HELEN BURTON: Trump, disability and the Tressell Trust

Helen Burton
Helen Burton
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Well, its Wednesday morning and I’ve just woken up to the news that Donald Trump is likely to be the next president of the United States. I think most of us have a reasonable expectation that racism and sexism have no place in politics. Clearly half of American voters disagree. Shocking, and it just shows how much power money can buy you.

Meanwhile in the UK, shockingly, our own government have been criticised by the UN for human rights abuses. The UN’s investigation was based on the effects of the welfare reforms that the government have made as part of their austerity policy. The report has found that their policies violate international conventions and that the reforms have no regard to the rights of disabled people. The UN have stated that the welfare reforms ‘had a more negative impact on households with persons with disabilities’. It also states that the government have helped to create a negative public perception of disabled people, portraying them as ‘living out of benefits, committing fraud as benefit claimants, being lazy and putting a burden on taxpayers’. It should be noted also that Home Office figures show that hate crimes against the disabled have risen 40% in the last year.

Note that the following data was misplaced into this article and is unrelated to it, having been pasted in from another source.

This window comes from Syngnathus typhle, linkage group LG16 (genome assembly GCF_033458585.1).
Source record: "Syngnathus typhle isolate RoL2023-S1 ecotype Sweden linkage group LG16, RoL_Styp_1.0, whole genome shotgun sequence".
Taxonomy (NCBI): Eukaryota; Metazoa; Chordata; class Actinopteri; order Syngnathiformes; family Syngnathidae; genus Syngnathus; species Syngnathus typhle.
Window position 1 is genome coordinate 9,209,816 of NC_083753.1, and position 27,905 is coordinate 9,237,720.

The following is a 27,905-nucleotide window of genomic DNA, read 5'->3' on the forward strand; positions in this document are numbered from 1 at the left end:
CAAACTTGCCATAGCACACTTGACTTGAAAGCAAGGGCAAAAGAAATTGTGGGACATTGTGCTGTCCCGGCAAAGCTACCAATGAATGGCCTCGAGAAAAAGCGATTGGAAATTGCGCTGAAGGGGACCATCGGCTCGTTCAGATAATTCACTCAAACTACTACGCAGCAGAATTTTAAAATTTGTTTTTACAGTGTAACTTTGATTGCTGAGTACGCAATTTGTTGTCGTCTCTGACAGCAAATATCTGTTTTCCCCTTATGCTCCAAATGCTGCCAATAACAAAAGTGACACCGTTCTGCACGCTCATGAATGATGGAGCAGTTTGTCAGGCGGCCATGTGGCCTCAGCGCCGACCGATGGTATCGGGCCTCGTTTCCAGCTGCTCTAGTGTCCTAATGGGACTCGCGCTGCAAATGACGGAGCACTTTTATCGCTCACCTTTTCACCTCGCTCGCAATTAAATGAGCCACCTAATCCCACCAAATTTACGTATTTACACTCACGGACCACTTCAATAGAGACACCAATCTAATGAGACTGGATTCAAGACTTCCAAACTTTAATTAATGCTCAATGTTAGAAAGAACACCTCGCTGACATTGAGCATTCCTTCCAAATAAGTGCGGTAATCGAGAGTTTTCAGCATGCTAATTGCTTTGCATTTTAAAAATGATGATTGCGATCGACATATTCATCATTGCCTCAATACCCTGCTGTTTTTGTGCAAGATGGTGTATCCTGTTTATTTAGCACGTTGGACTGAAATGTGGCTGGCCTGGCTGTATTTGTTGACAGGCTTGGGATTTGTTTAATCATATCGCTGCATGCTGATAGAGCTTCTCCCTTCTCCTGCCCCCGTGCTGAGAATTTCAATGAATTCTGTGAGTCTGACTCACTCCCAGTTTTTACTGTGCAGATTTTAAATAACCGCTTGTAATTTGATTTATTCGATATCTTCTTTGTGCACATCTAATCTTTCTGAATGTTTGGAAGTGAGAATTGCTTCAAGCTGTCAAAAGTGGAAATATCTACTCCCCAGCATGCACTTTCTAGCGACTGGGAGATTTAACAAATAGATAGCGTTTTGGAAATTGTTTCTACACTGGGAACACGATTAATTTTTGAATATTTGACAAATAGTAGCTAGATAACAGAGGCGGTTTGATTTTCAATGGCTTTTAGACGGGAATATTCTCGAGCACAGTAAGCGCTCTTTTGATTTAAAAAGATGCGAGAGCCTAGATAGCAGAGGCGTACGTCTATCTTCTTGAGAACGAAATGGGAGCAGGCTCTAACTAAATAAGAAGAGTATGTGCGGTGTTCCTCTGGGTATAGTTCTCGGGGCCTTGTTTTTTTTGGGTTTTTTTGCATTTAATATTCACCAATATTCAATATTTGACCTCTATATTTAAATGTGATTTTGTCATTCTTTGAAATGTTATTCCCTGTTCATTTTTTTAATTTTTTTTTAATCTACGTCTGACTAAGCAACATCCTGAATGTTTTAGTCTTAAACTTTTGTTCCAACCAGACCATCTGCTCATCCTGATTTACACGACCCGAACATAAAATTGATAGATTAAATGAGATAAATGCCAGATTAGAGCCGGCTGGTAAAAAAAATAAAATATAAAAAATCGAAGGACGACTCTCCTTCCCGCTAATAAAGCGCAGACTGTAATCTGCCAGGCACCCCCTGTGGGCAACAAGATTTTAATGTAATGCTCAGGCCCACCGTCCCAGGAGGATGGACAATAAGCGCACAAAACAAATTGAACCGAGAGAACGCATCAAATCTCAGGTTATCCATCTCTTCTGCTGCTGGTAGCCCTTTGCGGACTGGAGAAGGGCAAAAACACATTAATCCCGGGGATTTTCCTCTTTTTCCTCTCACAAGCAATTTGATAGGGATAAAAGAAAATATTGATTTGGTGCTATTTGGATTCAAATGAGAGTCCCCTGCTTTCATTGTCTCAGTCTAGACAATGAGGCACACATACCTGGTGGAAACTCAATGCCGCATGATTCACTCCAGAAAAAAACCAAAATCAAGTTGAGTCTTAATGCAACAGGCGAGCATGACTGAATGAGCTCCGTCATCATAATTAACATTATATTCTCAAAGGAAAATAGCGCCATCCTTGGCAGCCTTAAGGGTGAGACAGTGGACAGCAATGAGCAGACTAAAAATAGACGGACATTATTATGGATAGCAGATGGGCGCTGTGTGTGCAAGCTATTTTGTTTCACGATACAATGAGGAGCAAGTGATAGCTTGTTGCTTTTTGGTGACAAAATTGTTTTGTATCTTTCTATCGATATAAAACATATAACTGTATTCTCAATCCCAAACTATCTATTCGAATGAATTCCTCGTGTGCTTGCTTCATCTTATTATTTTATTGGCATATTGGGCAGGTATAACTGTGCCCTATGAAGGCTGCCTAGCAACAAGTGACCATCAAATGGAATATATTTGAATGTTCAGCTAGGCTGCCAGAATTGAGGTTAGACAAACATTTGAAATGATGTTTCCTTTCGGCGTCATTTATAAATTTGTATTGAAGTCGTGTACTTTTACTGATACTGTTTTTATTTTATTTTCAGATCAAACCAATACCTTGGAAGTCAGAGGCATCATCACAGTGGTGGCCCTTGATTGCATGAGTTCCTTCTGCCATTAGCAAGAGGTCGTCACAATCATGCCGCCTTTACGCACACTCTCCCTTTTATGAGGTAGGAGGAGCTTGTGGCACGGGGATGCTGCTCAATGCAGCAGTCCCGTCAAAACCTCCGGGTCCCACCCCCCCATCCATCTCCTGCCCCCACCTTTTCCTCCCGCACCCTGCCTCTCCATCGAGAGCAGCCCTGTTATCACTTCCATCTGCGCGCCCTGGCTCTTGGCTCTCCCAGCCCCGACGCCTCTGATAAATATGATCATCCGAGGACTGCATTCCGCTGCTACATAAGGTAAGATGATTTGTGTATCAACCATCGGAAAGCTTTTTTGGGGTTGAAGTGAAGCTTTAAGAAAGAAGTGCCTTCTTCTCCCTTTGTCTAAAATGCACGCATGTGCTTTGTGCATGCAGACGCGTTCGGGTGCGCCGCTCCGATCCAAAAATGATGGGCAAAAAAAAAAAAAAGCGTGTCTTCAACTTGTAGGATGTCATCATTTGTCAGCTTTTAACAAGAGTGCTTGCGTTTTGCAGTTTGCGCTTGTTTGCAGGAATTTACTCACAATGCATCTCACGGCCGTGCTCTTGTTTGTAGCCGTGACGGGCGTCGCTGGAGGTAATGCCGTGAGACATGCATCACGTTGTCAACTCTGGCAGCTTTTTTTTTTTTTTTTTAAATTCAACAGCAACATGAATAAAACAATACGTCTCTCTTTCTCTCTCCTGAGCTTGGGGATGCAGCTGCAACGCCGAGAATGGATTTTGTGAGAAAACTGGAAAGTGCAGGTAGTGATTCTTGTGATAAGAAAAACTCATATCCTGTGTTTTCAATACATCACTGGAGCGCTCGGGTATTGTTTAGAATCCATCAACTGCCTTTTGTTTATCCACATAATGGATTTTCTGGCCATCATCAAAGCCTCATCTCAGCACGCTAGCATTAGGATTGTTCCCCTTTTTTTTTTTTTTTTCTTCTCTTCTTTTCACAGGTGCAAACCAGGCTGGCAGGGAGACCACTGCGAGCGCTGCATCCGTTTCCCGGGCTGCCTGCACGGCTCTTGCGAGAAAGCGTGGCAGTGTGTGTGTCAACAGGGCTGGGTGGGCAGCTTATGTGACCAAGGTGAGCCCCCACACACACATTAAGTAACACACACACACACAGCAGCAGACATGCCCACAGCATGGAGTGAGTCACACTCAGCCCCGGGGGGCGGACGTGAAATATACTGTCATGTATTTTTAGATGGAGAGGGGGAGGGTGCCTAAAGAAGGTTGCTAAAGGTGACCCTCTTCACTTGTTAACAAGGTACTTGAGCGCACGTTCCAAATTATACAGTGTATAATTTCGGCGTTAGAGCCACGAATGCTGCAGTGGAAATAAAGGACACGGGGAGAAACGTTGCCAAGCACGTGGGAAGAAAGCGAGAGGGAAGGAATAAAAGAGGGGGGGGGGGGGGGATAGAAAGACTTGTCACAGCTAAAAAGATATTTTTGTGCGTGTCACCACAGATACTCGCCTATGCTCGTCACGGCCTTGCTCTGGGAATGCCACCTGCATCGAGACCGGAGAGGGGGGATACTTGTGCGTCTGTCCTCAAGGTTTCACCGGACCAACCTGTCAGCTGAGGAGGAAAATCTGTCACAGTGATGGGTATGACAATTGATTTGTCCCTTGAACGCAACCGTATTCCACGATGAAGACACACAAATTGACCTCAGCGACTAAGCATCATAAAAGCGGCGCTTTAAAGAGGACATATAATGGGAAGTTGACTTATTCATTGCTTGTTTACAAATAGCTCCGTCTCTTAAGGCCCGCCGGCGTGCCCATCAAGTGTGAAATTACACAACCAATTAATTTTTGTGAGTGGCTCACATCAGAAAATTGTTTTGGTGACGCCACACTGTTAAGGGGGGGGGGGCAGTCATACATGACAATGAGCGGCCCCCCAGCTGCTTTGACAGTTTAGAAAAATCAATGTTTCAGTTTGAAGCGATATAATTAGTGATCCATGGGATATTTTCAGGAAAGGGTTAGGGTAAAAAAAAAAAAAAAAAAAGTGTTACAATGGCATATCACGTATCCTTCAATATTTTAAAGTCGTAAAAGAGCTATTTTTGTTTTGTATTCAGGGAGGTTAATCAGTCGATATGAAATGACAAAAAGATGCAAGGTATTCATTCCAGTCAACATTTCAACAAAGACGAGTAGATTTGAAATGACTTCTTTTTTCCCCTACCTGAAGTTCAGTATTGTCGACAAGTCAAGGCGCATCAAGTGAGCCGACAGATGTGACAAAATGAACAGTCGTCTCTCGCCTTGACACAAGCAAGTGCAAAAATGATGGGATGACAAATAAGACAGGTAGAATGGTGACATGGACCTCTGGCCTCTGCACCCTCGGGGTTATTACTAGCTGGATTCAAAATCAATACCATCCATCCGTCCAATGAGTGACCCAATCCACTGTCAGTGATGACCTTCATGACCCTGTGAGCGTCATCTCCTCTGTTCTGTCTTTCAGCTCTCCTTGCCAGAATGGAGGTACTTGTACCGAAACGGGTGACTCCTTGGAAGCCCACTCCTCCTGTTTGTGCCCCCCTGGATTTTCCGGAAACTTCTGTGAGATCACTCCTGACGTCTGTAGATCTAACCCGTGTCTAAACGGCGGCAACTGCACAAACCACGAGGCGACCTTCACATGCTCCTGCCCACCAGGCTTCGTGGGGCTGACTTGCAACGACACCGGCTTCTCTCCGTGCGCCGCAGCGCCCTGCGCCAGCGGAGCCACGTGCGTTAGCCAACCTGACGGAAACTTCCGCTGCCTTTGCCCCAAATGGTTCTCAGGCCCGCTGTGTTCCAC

The report is a shocking indictment of our government’s austerity policies, but it is not just disabled people that are suffering.

The Tressell Trust, who operate the UK’s Foodbanks, have just released figures which show that the number of people they are helping has risen again. Half a million emergency food parcels were given out in six months. That is half a million people in this country who are unable to afford to feed themselves, including 188,500 children. Just stop for a moment to actually think about that. Half a million people in our country who cannot afford to eat. The major causes of this problem are benefit changes and delays, but 24.94% of the reason for referral for help was low income. 5.67% of referrals were because of homelessness.

If this all sounds terribly depressing it is because it is, but rather than just shake your head, if you can help, do! There are some great local organisations that you can support.

Firstly, you can donate food and money to your local Foodbank. They also need clothes which they give away for free, so donate whatever you are not using. Blankets etc are also useful. www.eastbourne.foodbank.org.uk

The Now! Charity Group does amazing work locally, helping local residents facing disadvantage through poverty, lack of qualifications or health issues. They take donations of all types, including furniture, white goods and office supplies which they resell and also offer training to help people gain confidence, skills and get work. www.nowcharity.org.uk

If you want to campaign against austerity then the People’s Assembly are doing a great job of raising the issues locally and are a cross-party group that just want to ensure equality for all. www.eastbournepeoplesassembly.wordpress.com

My natural optimism has taken a bashing over the last year, but I still believe that if we try we can make things better…